# Why do Variational Bayes methods assume that the likelihood $p(x|z)$ is tractable while the posterior is not?

I am trying to understand the motivation behind Variational Bayes. I get that the posterior $p(z|x)$ can be intractable, when we would have to compute the evidence with $p(x) = \int p(x|z)p(z) \text{d}z$.

However, all tutorials I have read on Variational Bayes so far simply assume that the likelihood $p(x|z)$ is easy to compute. Why? Why does the same assumption not hold for the posterior?

If we can define $p(x|z)$ analytically with our model, why can't we do the same for $p(z|x)$?

• I'm not an expert in VA, but in general likelihood is a function of data given parameters, i.e. a distribution assumed over data, where the distributions of priors come from the prior distributions, so you have all the stuff needed to evaluate it. Posterior is a distribution of parameters (unobserved!) given data. To obtain the posterior you need likelihood, priors and Bayes theorem.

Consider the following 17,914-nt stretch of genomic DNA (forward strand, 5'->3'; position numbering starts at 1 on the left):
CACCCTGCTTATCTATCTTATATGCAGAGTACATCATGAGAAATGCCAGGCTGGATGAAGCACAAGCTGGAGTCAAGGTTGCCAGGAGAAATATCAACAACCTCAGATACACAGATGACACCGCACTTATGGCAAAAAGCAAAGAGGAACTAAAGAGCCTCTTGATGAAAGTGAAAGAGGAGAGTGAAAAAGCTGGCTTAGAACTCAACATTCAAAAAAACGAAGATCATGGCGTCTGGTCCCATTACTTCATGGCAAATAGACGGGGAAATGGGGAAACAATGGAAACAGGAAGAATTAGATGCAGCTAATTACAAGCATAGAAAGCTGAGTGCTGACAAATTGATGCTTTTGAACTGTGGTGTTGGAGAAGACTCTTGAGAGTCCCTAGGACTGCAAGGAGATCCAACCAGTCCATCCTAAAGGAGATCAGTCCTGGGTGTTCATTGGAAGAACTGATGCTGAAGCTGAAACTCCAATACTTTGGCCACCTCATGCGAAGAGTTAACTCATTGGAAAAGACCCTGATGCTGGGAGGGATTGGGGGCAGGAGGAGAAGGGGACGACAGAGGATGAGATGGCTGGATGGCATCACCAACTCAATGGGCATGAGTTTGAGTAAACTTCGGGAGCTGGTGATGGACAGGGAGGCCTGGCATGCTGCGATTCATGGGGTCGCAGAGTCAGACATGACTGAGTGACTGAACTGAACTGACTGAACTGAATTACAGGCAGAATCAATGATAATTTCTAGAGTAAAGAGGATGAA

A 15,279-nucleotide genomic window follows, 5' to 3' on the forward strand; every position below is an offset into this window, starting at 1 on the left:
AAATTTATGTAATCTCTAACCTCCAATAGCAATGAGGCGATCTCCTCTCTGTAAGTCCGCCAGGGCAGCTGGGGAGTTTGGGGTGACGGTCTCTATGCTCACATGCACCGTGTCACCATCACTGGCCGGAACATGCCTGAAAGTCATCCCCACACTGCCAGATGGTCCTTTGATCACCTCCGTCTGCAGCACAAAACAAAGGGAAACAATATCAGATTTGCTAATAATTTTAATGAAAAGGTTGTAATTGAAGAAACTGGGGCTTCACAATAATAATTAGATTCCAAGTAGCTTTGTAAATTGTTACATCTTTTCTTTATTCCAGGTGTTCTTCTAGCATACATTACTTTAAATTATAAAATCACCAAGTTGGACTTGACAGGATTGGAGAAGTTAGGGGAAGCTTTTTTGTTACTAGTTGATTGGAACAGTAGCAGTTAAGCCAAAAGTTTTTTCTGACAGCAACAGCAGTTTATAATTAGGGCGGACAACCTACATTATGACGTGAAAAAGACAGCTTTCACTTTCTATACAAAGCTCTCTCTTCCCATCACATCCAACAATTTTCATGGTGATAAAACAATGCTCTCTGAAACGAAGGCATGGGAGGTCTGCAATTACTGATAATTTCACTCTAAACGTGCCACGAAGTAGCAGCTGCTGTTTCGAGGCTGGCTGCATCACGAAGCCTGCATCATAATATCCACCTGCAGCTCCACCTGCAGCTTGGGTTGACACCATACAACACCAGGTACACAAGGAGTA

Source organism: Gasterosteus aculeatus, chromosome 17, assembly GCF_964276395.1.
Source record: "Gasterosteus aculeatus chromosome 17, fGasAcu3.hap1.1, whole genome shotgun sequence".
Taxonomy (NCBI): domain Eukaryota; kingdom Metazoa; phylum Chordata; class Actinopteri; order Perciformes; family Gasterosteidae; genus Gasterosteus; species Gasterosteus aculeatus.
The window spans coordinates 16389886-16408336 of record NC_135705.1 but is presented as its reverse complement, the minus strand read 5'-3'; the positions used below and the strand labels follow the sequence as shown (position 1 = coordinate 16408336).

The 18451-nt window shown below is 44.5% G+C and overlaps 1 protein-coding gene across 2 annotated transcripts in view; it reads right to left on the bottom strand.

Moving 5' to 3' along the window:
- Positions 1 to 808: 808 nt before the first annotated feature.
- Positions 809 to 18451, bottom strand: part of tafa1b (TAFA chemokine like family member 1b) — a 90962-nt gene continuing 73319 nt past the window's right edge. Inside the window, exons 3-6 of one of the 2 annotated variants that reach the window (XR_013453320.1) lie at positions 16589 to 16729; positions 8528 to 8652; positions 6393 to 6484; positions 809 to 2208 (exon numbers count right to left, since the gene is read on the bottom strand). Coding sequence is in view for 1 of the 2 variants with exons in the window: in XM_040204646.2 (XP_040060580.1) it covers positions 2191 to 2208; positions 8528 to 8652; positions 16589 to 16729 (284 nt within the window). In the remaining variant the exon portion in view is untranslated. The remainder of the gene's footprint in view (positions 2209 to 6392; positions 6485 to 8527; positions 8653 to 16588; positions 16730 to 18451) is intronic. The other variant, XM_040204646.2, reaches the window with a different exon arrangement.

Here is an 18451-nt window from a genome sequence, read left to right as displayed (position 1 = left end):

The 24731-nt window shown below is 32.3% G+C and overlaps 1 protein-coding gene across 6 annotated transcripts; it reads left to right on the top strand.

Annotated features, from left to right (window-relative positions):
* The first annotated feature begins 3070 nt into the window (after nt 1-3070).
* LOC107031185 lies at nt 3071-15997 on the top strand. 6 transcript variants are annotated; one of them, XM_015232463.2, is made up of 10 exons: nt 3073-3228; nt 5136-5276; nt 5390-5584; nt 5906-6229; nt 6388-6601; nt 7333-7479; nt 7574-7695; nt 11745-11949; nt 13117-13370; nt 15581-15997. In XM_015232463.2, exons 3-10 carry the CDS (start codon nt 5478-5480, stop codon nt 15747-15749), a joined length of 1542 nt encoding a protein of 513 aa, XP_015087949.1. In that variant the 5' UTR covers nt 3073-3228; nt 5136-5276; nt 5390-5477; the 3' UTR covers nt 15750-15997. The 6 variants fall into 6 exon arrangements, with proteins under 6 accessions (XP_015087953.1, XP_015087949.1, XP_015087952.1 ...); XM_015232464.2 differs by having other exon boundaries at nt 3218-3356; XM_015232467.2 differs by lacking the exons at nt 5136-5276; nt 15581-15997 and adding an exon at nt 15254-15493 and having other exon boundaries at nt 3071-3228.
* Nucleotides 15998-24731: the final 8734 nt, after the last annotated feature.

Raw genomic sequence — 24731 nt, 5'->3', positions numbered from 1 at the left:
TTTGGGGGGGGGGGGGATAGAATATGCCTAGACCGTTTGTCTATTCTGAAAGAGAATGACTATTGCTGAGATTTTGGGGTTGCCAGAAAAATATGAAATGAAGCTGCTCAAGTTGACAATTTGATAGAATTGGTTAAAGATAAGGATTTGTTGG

– Tim
Commented Jun 15, 2018 at 9:26

$$p(z|x) = \frac{p(x|z) p(z)}{p(x)}.$$